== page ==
Suzy Bogguss: Staying True to the Impulse
‘American Folk Songbook’ channels its inner child
By Margaret Moser,
3:00PM, Tue. Oct. 15, 2013
When Suzy Bogguss titled her recent CD American Folk Songbook, she wasn’t kidding. The Illinois-born country singer-songwriter actually used her grade school songbook as inspiration for the recording and show she’ll be performing at One World Theatre on Thursday, Oct. 17.
Bogguss’ fine ear for a good song has paid off handsomely throughout her career. She’s breathed new life into Patsy Montana’s “I Wanna Be a Cowboy’s Sweetheart” and Judy Collins’ “Someday Soon,” so no surprise the chestnuts she handpicked for American Folk Songbook sound fresh.
Bogguss has kept her Texas connection tight over the years, appearing on the Jerry Jeff Walker-hosted Texas Connection in the early Nineties as well as on Austin City Limits. She co-produced her 2003 album Swing with Ray Benson and appeared on 2011’s Guy Clark tribute This One’s for Him.
Austin Chronicle: I’m guessing you’ve sung many of these songs all your life. What did you find out about yourself in revisiting these treasures?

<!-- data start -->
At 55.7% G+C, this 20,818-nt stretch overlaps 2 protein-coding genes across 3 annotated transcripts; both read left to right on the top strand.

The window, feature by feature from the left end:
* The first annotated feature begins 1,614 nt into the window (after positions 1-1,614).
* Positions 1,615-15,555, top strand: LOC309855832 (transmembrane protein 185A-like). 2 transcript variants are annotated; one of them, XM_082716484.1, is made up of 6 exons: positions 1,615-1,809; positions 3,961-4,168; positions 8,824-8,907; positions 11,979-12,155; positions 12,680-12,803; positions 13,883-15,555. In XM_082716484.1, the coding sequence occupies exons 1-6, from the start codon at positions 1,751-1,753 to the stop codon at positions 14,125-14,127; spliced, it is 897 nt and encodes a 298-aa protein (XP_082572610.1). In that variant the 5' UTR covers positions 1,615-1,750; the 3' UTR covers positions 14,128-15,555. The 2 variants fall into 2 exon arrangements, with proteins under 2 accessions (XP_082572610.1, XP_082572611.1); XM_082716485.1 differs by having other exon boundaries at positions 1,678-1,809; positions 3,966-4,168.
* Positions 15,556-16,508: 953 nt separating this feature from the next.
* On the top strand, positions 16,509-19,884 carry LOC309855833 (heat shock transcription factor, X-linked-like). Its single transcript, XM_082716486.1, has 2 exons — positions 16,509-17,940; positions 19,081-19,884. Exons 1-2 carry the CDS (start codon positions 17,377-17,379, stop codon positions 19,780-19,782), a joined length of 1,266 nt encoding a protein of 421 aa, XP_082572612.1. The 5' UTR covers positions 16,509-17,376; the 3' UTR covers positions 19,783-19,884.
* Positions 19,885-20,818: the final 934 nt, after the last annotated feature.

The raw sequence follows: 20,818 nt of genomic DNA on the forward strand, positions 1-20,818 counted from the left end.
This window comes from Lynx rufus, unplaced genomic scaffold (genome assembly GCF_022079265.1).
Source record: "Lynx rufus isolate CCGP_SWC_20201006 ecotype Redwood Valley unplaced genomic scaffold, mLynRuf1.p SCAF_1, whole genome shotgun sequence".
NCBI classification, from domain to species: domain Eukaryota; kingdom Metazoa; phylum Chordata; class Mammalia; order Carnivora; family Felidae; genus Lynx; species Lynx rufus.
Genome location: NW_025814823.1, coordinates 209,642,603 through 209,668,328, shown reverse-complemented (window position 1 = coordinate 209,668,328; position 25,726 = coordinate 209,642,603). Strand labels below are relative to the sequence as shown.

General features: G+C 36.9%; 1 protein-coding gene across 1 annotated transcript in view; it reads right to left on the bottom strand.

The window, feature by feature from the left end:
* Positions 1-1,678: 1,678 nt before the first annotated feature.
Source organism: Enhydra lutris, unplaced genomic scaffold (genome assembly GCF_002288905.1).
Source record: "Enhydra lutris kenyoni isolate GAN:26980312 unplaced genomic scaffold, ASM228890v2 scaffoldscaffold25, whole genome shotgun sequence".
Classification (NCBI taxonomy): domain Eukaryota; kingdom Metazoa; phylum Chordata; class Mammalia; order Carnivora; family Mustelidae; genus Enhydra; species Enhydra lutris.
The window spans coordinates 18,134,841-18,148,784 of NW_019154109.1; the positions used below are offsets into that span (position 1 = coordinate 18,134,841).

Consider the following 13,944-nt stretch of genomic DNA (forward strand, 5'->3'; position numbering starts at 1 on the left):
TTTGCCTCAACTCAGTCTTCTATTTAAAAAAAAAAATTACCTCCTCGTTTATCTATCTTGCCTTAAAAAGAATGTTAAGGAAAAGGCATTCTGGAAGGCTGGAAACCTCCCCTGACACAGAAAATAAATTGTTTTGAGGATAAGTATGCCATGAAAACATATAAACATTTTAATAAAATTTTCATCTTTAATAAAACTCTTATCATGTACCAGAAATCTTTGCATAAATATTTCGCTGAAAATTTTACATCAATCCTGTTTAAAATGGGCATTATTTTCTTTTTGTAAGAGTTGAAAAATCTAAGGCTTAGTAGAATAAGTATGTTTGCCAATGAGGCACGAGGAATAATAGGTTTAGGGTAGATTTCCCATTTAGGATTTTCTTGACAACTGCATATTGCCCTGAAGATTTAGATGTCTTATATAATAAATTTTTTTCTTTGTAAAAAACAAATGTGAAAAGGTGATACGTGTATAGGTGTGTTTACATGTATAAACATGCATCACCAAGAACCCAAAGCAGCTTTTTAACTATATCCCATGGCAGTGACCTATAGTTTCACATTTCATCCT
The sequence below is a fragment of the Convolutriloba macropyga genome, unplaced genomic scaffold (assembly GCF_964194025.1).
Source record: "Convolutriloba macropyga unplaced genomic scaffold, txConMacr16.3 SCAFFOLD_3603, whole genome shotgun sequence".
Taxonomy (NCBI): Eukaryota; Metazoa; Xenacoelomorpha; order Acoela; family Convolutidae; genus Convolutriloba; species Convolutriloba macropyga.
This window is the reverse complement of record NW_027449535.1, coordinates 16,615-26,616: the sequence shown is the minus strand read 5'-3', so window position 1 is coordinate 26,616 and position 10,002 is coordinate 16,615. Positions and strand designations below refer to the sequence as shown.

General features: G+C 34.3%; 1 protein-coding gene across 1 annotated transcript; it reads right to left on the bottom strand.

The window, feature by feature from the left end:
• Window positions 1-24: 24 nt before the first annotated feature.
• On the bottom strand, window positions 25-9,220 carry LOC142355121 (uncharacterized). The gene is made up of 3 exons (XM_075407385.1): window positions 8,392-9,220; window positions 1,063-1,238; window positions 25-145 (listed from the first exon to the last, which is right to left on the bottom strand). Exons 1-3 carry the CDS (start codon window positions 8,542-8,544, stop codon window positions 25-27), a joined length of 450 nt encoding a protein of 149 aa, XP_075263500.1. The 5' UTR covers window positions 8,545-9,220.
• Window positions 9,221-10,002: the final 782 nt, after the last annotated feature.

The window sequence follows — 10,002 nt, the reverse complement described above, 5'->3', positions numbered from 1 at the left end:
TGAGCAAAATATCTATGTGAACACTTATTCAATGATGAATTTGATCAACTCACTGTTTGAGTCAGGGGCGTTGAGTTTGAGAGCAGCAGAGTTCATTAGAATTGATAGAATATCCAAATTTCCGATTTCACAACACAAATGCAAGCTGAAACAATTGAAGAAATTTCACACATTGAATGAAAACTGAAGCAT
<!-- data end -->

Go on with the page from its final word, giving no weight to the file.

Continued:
Suzy Bogguss: More like back to my roots. I was a totally happy kid when I was in music class singing these wonderful songs. Even the history lesson that went along with them!
AC: I’m someone for whom song sequence matters, so why did you pick “Shady Grove” to open the album? Are you also familiar with its English folk predecessor, “Matty Groves”?
SB: I too love the “Shady Grove” story and the “Maddy Groves” melody. I wanted to establish the simplicity of the album with the first four songs.
AC: Did you pick a song for one reason and then discover something different about it to love when you recorded it?
SB: There was a lot of research going on while we were recording. I must admit that “Wildwood Flower” took a sassier stance when I heard the original poem written by Maude Irving.
AC: Some of these older songs have many versions, variations, numerous verses, etc. How did you choose which ones to use?SB: I really stayed true to my first impulse, which was to do the songs I remembered from my youth. Those were the renditions I sought out. I think I had the most trouble with “All the Pretty Little Horses” because I knew so many versions of that one.